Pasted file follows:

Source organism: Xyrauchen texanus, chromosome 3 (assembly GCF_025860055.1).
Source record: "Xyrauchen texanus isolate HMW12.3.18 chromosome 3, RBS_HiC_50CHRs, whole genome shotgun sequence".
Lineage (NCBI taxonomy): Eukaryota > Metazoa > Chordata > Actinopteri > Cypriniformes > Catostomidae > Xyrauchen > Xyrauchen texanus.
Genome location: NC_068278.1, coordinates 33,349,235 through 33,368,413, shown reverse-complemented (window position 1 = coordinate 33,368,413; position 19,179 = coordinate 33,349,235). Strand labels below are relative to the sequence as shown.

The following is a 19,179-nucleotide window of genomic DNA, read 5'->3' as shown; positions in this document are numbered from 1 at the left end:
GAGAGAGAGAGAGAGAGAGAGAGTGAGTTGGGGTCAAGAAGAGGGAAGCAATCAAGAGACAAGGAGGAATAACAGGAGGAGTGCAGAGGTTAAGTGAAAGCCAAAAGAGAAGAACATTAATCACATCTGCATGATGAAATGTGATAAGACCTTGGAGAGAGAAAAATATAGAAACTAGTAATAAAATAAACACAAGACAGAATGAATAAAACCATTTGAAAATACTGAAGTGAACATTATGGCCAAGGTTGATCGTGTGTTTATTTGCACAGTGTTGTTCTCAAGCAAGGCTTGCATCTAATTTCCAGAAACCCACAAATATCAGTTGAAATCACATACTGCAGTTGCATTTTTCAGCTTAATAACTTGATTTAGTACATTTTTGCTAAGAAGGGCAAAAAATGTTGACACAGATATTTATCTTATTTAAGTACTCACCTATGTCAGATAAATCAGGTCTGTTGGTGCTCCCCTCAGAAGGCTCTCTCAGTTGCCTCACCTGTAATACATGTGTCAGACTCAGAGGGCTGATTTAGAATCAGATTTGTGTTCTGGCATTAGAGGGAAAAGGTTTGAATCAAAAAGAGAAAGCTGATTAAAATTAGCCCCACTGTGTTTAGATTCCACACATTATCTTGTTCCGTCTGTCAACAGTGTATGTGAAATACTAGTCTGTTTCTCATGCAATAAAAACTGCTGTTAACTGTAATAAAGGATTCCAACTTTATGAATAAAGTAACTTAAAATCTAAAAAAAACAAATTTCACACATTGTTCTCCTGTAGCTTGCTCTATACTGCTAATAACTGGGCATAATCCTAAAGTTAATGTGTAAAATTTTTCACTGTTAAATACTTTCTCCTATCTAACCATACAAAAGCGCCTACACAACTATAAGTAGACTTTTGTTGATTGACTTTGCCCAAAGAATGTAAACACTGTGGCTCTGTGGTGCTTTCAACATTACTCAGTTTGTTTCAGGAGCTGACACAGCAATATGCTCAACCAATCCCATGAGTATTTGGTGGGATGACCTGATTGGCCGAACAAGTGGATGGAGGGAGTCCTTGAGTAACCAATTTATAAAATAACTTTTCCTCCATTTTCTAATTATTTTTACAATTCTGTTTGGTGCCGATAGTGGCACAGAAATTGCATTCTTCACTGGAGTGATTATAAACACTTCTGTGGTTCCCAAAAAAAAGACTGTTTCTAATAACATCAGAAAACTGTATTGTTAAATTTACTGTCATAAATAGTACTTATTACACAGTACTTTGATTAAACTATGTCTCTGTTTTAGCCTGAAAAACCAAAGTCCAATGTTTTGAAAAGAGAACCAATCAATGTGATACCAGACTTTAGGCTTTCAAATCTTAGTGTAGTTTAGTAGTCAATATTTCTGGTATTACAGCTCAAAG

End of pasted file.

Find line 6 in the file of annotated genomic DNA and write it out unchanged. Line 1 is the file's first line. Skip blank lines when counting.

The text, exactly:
GAGAGAGAGAGAGAGAGAGAGAGTGAGTTGGGGTCAAGAAGAGGGAAGCAATCAAGAGACAAGGAGGAATAACAGGAGGAGTGCAGAGGTTAAGTGAAAGCCAAAAGAGAAGAACATTAATCACATCTGCATGATGAAATGTGATAAGACCTTGGAGAGAGAAAAATATAGAAACTAGTAATAAAATAAACACAAGACAGAATGAATAAAACCATTTGAAAATACTGAAGTGAACATTATGGCCAAGGTTGATCGTGTGTTTATTTGCACAGTGTTGTTCTCAAGCAAGGCTTGCATCTAATTTCCAGAAACCCACAAATATCAGTTGAAATCACATACTGCAGTTGCATTTTTCAGCTTAATAACTTGATTTAGTACATTTTTGCTAAGAAGGGCAAAAAATGTTGACACAGATATTTATCTTATTTAAGTACTCACCTATGTCAGATAAATCAGGTCTGTTGGTGCTCCCCTCAGAAGGCTCTCTCAGTTGCCTCACCTGTAATACATGTGTCAGACTCAGAGGGCTGATTTAGAATCAGATTTGTGTTCTGGCATTAGAGGGAAAAGGTTTGAATCAAAAAGAGAAAGCTGATTAAAATTAGCCCCACTGTGTTTAGATTCCACACATTATCTTGTTCCGTCTGTCAACAGTGTATGTGAAATACTAGTCTGTTTCTCATGCAATAAAAACTGCTGTTAACTGTAATAAAGGATTCCAACTTTATGAATAAAGTAACTTAAAATCTAAAAAAAACAAATTTCACACATTGTTCTCCTGTAGCTTGCTCTATACTGCTAATAACTGGGCATAATCCTAAAGTTAATGTGTAAAATTTTTCACTGTTAAATACTTTCTCCTATCTAACCATACAAAAGCGCCTACACAACTATAAGTAGACTTTTGTTGATTGACTTTGCCCAAAGAATGTAAACACTGTGGCTCTGTGGTGCTTTCAACATTACTCAGTTTGTTTCAGGAGCTGACACAGCAATATGCTCAACCAATCCCATGAGTATTTGGTGGGATGACCTGATTGGCCGAACAAGTGGATGGAGGGAGTCCTTGAGTAACCAATTTATAAAATAACTTTTCCTCCATTTTCTAATTATTTTTACAATTCTGTTTGGTGCCGATAGTGGCACAGAAATTGCATTCTTCACTGGAGTGATTATAAACACTTCTGTGGTTCCCAAAAAAAAGACTGTTTCTAATAACATCAGAAAACTGTATTGTTAAATTTACTGTCATAAATAGTACTTATTACACAGTACTTTGATTAAACTATGTCTCTGTTTTAGCCTGAAAAACCAAAGTCCAATGTTTTGAAAAGAGAACCAATCAATGTGATACCAGACTTTAGGCTTTCAAATCTTAGTGTAGTTTAGTAGTCAATATTTCTGGTATTACAGCTCAAAG